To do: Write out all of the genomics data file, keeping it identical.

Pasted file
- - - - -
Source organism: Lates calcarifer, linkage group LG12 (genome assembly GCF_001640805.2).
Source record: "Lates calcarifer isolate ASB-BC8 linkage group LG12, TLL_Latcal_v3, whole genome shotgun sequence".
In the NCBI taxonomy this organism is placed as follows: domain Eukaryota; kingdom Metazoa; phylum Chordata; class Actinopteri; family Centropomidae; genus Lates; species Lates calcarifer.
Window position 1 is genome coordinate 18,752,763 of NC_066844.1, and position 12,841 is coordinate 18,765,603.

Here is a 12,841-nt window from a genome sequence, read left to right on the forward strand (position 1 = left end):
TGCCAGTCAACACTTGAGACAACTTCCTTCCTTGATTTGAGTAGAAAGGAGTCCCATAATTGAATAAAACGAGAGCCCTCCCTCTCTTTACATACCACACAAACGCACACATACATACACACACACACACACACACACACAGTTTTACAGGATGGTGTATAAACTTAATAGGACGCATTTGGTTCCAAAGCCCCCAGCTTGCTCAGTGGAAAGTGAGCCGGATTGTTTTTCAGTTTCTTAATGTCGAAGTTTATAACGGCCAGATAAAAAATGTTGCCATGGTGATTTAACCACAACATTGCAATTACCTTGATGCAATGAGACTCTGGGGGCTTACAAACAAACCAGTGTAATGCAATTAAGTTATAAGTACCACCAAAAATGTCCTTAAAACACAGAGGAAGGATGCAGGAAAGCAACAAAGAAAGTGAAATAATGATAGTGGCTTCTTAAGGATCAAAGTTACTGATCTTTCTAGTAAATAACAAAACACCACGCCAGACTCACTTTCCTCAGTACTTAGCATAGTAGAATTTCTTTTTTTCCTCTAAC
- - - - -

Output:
Source organism: Lates calcarifer, linkage group LG12 (genome assembly GCF_001640805.2).
Source record: "Lates calcarifer isolate ASB-BC8 linkage group LG12, TLL_Latcal_v3, whole genome shotgun sequence".
In the NCBI taxonomy this organism is placed as follows: domain Eukaryota; kingdom Metazoa; phylum Chordata; class Actinopteri; family Centropomidae; genus Lates; species Lates calcarifer.
Window position 1 is genome coordinate 18,752,763 of NC_066844.1, and position 12,841 is coordinate 18,765,603.

Here is a 12,841-nt window from a genome sequence, read left to right on the forward strand (position 1 = left end):
TGCCAGTCAACACTTGAGACAACTTCCTTCCTTGATTTGAGTAGAAAGGAGTCCCATAATTGAATAAAACGAGAGCCCTCCCTCTCTTTACATACCACACAAACGCACACATACATACACACACACACACACACACACACAGTTTTACAGGATGGTGTATAAACTTAATAGGACGCATTTGGTTCCAAAGCCCCCAGCTTGCTCAGTGGAAAGTGAGCCGGATTGTTTTTCAGTTTCTTAATGTCGAAGTTTATAACGGCCAGATAAAAAATGTTGCCATGGTGATTTAACCACAACATTGCAATTACCTTGATGCAATGAGACTCTGGGGGCTTACAAACAAACCAGTGTAATGCAATTAAGTTATAAGTACCACCAAAAATGTCCTTAAAACACAGAGGAAGGATGCAGGAAAGCAACAAAGAAAGTGAAATAATGATAGTGGCTTCTTAAGGATCAAAGTTACTGATCTTTCTAGTAAATAACAAAACACCACGCCAGACTCACTTTCCTCAGTACTTAGCATAGTAGAATTTCTTTTTTTCCTCTAAC